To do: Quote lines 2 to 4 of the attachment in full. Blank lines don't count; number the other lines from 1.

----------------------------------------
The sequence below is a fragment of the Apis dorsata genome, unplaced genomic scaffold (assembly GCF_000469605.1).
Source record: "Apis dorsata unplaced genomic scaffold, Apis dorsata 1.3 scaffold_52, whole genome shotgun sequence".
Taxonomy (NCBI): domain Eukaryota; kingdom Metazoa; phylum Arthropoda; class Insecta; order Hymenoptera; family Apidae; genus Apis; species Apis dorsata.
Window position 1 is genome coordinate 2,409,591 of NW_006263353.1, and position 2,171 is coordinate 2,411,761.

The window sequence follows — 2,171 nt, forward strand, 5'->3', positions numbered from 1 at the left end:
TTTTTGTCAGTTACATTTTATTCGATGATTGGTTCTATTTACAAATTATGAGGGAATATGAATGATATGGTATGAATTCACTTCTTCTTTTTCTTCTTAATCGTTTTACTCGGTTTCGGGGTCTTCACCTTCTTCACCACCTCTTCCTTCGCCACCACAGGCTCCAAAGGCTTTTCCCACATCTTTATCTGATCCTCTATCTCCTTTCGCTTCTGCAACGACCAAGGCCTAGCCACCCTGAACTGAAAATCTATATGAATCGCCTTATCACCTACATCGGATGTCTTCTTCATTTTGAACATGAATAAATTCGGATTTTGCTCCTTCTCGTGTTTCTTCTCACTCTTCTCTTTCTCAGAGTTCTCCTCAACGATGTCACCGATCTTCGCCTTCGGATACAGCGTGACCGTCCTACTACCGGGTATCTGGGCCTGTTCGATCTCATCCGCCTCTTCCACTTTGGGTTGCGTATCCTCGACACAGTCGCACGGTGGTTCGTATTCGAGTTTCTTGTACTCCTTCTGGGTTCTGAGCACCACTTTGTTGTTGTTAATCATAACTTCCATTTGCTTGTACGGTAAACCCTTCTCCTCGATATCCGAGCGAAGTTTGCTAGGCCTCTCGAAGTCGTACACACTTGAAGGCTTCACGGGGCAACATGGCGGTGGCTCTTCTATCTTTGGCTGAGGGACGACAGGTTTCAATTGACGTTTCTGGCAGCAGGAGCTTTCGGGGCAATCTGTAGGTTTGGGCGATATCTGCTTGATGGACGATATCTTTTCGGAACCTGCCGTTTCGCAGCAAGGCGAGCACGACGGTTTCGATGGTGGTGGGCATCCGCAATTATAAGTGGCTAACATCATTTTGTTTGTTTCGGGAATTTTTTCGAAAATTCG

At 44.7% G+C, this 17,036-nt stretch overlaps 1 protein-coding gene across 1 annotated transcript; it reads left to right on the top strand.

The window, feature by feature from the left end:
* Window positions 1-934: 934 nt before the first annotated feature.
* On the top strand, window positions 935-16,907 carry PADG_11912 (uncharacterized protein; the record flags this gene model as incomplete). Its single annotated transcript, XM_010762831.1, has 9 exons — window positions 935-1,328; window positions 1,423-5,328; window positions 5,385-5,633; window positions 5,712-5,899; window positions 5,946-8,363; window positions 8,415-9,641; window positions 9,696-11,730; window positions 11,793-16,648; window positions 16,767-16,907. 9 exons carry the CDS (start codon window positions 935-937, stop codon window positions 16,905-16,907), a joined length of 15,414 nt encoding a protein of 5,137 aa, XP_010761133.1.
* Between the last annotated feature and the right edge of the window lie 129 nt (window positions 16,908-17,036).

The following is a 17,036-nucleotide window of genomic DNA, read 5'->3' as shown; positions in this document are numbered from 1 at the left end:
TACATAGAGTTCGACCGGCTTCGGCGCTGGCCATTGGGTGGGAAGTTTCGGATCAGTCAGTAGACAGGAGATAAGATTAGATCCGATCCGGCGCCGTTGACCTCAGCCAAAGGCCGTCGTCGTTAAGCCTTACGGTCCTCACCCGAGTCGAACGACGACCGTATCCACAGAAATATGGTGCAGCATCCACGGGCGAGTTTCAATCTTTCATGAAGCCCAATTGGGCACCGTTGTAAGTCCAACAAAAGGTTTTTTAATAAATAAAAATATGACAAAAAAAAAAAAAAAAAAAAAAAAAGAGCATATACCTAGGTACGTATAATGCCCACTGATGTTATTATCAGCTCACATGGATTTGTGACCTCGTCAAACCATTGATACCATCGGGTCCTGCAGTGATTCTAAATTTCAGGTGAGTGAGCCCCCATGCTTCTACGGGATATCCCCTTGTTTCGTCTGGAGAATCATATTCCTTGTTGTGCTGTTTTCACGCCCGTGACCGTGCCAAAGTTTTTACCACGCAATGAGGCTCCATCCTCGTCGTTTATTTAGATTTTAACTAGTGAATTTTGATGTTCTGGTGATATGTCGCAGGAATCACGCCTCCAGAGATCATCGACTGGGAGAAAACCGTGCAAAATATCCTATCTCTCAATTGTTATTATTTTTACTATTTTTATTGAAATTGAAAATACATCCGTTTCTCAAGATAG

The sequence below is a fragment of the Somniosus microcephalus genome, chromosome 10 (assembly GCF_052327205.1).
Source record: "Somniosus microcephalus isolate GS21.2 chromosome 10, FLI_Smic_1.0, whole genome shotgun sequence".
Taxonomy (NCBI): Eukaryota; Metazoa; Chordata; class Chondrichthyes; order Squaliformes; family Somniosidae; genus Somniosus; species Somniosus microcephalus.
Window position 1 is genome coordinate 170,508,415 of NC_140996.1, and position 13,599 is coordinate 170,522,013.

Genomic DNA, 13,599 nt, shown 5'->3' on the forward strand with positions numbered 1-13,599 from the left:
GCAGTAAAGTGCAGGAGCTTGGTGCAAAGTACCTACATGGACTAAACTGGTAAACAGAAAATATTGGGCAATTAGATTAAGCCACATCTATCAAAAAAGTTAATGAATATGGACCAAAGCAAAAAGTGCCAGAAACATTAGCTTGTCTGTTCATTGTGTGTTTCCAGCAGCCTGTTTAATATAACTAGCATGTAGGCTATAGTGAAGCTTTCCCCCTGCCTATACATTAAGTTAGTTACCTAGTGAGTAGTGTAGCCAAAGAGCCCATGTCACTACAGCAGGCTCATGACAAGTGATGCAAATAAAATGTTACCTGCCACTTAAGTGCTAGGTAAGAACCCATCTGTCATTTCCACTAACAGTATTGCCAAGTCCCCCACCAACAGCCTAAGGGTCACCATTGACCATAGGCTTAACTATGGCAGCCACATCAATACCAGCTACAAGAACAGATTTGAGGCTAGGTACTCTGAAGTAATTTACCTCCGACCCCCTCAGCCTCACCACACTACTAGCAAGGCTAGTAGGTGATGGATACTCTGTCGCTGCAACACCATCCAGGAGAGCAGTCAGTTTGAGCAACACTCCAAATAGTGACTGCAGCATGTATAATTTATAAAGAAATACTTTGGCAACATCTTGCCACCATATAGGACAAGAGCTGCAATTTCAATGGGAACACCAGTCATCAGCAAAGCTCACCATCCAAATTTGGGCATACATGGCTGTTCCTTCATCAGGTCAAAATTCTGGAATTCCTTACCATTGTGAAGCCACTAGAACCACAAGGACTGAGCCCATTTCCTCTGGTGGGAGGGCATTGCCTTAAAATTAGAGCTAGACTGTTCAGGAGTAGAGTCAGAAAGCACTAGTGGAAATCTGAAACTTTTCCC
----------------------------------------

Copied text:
Source record: "Apis dorsata unplaced genomic scaffold, Apis dorsata 1.3 scaffold_52, whole genome shotgun sequence".
Taxonomy (NCBI): domain Eukaryota; kingdom Metazoa; phylum Arthropoda; class Insecta; order Hymenoptera; family Apidae; genus Apis; species Apis dorsata.
Window position 1 is genome coordinate 2,409,591 of NW_006263353.1, and position 2,171 is coordinate 2,411,761.